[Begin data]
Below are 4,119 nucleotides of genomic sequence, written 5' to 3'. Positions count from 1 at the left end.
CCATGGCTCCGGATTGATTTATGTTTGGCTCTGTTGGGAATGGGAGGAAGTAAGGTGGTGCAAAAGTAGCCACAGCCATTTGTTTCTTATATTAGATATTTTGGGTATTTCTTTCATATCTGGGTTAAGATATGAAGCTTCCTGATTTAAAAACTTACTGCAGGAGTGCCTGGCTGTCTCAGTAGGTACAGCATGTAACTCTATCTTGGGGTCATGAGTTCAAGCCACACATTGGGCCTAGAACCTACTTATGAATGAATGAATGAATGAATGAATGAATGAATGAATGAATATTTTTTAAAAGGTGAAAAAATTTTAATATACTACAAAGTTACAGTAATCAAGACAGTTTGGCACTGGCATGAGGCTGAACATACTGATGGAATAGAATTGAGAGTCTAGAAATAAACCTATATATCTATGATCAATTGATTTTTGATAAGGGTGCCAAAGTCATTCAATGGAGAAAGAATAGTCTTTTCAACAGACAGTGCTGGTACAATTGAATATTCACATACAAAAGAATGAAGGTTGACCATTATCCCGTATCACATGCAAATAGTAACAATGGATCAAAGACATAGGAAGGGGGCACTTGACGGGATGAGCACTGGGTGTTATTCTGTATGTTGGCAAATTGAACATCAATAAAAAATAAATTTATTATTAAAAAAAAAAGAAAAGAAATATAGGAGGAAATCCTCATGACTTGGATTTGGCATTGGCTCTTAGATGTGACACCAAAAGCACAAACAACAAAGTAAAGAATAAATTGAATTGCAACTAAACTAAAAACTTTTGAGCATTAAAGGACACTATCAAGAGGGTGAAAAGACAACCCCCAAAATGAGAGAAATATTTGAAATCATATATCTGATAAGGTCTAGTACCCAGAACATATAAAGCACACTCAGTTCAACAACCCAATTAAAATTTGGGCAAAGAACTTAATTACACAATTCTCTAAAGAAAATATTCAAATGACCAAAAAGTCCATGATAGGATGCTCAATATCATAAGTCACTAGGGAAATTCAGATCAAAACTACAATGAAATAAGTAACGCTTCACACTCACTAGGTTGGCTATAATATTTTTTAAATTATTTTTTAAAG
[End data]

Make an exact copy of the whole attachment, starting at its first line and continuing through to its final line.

Below are 4,119 nucleotides of genomic sequence, written 5' to 3'. Positions count from 1 at the left end.
CCATGGCTCCGGATTGATTTATGTTTGGCTCTGTTGGGAATGGGAGGAAGTAAGGTGGTGCAAAAGTAGCCACAGCCATTTGTTTCTTATATTAGATATTTTGGGTATTTCTTTCATATCTGGGTTAAGATATGAAGCTTCCTGATTTAAAAACTTACTGCAGGAGTGCCTGGCTGTCTCAGTAGGTACAGCATGTAACTCTATCTTGGGGTCATGAGTTCAAGCCACACATTGGGCCTAGAACCTACTTATGAATGAATGAATGAATGAATGAATGAATGAATGAATGAATATTTTTTAAAAGGTGAAAAAATTTTAATATACTACAAAGTTACAGTAATCAAGACAGTTTGGCACTGGCATGAGGCTGAACATACTGATGGAATAGAATTGAGAGTCTAGAAATAAACCTATATATCTATGATCAATTGATTTTTGATAAGGGTGCCAAAGTCATTCAATGGAGAAAGAATAGTCTTTTCAACAGACAGTGCTGGTACAATTGAATATTCACATACAAAAGAATGAAGGTTGACCATTATCCCGTATCACATGCAAATAGTAACAATGGATCAAAGACATAGGAAGGGGGCACTTGACGGGATGAGCACTGGGTGTTATTCTGTATGTTGGCAAATTGAACATCAATAAAAAATAAATTTATTATTAAAAAAAAAAGAAAAGAAATATAGGAGGAAATCCTCATGACTTGGATTTGGCATTGGCTCTTAGATGTGACACCAAAAGCACAAACAACAAAGTAAAGAATAAATTGAATTGCAACTAAACTAAAAACTTTTGAGCATTAAAGGACACTATCAAGAGGGTGAAAAGACAACCCCCAAAATGAGAGAAATATTTGAAATCATATATCTGATAAGGTCTAGTACCCAGAACATATAAAGCACACTCAGTTCAACAACCCAATTAAAATTTGGGCAAAGAACTTAATTACACAATTCTCTAAAGAAAATATTCAAATGACCAAAAAGTCCATGATAGGATGCTCAATATCATAAGTCACTAGGGAAATTCAGATCAAAACTACAATGAAATAAGTAACGCTTCACACTCACTAGGTTGGCTATAATATTTTTTAAATTATTTTTTAAAG